Both Malcolm’s yellow tribe and Denise’s red tribe welcome them with open arms. Both are immediately approached to become the swing vote in an alliance, and both smartly (and eagerly) accept. Anything to keep them in the game another week. It’s surprising how no one was shown as planning on voting them out the first chance they got. There’s no such thing as tribal loyalty in this season, I guess. I loved how much Malcolm was revelling in being the popular kid. He seemed re-energized, and his performance in both of the challenges showed just how much of a threat he could be when surrounded by a competent tribe. At this point, he’s definitely my favourite.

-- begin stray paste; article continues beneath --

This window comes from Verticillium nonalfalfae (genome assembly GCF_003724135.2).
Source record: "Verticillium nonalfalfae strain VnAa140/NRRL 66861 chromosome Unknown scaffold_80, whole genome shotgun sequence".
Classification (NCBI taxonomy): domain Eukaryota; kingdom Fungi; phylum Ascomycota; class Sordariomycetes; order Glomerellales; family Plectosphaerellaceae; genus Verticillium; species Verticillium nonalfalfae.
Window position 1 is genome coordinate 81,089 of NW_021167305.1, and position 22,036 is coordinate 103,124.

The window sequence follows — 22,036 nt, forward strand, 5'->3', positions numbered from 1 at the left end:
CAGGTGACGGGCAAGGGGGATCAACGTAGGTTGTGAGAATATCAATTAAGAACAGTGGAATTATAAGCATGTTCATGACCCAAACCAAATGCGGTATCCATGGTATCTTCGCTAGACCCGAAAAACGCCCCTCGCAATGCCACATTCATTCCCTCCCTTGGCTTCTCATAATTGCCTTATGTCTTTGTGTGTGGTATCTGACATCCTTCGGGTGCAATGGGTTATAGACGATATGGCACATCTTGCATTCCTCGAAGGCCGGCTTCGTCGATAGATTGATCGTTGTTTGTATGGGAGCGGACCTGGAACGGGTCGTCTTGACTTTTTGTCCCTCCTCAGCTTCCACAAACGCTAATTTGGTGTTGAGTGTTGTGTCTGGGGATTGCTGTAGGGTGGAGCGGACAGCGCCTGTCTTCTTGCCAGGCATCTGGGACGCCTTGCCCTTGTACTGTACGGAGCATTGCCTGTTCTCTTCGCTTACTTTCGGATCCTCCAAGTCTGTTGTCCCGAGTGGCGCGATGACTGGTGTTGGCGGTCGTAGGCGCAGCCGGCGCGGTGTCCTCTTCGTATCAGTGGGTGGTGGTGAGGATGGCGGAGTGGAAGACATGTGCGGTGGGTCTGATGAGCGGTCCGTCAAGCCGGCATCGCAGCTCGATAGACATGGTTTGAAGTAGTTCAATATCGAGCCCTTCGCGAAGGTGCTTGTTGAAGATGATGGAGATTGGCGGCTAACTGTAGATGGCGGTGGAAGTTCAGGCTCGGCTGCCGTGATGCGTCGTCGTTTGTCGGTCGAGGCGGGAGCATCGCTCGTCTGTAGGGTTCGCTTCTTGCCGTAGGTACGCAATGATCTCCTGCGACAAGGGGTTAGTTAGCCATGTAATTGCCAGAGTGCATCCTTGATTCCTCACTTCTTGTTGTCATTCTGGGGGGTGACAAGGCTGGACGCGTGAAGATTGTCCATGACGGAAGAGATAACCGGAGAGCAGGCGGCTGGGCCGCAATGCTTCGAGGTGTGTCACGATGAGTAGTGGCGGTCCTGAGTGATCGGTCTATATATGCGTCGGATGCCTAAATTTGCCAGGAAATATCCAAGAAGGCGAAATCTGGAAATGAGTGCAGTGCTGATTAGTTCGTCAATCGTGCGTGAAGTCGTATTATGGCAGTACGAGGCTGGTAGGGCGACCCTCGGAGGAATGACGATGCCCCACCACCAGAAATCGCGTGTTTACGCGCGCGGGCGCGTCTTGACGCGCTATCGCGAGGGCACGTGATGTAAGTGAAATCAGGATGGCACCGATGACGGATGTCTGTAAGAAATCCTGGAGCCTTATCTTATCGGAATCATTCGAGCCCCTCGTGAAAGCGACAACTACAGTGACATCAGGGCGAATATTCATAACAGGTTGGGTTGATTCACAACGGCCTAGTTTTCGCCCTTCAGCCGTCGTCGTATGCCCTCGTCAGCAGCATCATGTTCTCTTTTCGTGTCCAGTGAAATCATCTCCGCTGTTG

With the merge of the tribes came the separation of the reward and immunity challenges. The reward challenge was cool, as players from opposite tribes had to knock the idols off of their opponent’s balancing thingy (that was the technical term I think). Skupin figured out the strategy (throwing your own idol high in the air and then knocking your distracted opponents off ensuring his hits the ground before yours) and it was then copied by everyone else until the yellow tribe won reward (cookies and muffins). Malcolm’s giddiness was contrasted with Denise’s continued dejection. Back at camp, things got even worse for Denise’s new red tribe, as Dana takes ill and decides to leave the game even though, as Jeff Probst noted time and again, she wasn’t sick enough to be forced out yet. Jeff also got a little handsy during the whole thing, taking off her coat and rubbing her back, shoulders, and legs. I know he was trying to be comforting but it was a little much.